Breaking the Mental Health Stigma in Construction: How to Ask for Help

By Joe Davies, MSED, ATC, CISM, Athletic Training Division Director at Onsite Innovations

Originally published October 18, 2023 in OH&S.

Imagine being on a boat tour of Niagara Falls. At the start of the tour, and from a distance, you have a full view of the falls. They’re powerful and majestic. But as the boat gets closer and closer, slowly and over time you can’t see as much. You’re getting wet, losing sight of what’s around you. You lose perspective. That’s how a mental health crisis can feel. You might not realize how wet you’re getting until you’re right under the falls getting soaked, and by that point, turning around to dry land feels impossible.

Being “in the mist” is a common analogy used to describe someone at risk of having a mental health crisis. Oftentimes, you don’t realize how deep in the storm you were or how heavy it was until you’re on the other side. But if you’re experiencing a mental health concern, you don’t have to face the storm alone. It’s important to reach out and get the help you need before a light rain turns into a hurricane.

The Mental Health Stigma in Construction

If you are feeling alone about your own mental well-being, the truth is you are not alone. About 1 in 4 adults experience a diagnosable mental health disorder in a given year, including depression and anxiety. An even higher percentage experience symptoms of each, while not being diagnosed. The construction industry has one of the highest rates of suicide compared to other industries. While it’s clear that there is a mental health crisis occurring both nationally and within the construction industry, the stigma around mental health in the construction industry remains high. In a survey of construction workers, 78% said shame and stigma were a top reason workers needing help with mental health may not seek it.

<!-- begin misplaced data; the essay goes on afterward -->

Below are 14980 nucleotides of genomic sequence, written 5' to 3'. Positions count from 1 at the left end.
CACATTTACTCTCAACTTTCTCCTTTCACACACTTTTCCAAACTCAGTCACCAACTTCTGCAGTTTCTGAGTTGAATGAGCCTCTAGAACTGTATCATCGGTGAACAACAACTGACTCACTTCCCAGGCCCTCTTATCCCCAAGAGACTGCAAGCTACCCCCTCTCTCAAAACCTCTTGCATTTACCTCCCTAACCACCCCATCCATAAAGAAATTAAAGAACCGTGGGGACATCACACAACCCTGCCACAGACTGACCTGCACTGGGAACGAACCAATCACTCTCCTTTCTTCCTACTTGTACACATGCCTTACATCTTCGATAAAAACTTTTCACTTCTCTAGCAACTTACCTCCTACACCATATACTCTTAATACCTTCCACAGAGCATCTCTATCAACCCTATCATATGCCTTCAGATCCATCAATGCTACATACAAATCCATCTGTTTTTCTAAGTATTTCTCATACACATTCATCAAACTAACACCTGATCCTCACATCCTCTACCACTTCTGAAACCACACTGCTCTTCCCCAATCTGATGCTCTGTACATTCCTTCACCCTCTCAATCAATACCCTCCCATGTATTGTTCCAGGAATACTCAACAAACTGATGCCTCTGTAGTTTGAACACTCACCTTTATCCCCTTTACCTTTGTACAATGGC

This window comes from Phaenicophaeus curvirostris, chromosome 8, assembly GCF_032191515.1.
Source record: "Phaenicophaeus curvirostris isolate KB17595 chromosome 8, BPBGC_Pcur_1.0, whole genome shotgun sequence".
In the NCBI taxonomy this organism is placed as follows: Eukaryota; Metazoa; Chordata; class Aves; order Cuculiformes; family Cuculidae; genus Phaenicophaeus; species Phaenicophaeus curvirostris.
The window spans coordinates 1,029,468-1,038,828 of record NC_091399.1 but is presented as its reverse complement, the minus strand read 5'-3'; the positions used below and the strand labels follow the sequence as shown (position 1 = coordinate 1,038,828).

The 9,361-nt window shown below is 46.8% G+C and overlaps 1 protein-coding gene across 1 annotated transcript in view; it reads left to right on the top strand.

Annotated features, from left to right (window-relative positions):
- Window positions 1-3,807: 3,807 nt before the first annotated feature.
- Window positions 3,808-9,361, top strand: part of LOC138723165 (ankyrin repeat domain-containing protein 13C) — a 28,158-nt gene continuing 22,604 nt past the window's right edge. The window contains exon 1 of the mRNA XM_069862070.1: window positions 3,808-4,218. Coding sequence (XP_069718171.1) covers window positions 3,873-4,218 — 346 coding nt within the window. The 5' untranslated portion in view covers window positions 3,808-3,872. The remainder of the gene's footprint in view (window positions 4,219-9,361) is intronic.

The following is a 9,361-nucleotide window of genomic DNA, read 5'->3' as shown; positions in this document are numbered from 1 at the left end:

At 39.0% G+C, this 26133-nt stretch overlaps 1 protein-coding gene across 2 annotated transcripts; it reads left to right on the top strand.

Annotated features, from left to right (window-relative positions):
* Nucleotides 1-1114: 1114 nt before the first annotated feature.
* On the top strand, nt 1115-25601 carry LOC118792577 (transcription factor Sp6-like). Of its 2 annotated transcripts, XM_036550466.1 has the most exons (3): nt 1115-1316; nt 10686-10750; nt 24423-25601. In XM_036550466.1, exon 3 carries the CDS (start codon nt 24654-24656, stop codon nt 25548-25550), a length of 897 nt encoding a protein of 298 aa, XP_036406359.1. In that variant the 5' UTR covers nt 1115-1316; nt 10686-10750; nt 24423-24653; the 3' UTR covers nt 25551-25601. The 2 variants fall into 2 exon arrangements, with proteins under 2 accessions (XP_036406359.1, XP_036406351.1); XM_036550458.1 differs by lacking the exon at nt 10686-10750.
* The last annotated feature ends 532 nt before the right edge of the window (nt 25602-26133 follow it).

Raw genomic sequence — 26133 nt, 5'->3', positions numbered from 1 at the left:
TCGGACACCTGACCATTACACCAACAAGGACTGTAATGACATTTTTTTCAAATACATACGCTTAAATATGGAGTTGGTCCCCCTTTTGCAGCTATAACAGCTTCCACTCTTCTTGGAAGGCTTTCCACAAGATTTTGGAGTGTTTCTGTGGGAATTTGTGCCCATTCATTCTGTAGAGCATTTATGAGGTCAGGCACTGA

If you’re in the 78%, ask yourself this: Do you know someone who went through a difficult time and struggled? Were you judgmental of them or did you feel like you could relate to them? There is a higher chance that you connected with at least part of their struggle, and if you connected with them, others will connect with you. It’s often ingrained in the psyche of construction workers to “grin and bear it” when it comes to mental health and even physical health issues, but ignoring them will only make them harder to overcome down the line.

Changing Your Mindset on Mental Health

To break the stigma, we need to change our mindset on mental health. Consider that professional athletes not only have physical therapists and athletic trainers; they also have mental health coaches. Because it takes more than physical health to win, it requires mental preparation and wellness to overcome obstacles and adversity during a game. A starting quarterback could easily say, we’re down by 14 with only 2 minutes left and just give up. But they don’t, and that requires mental resilience.

While athletes undergo a lot of physical and mental strain and pressure on the job, construction workers experience the same demands if not more on the construction site. If you’re not in the right headspace, it can impact your focus and not only lead to decreased productivity but potentially risky behaviors and safety incidents. For example, a crane operator who isn’t focused on their task could accidentally injure their colleague. You want to treat your mental health the same way an athlete would treat a sore back, working on it before it turns into an injury. An athlete might grin and bear it during a game, but afterwards they make sure to get the help they need to heal and reach their peak performance.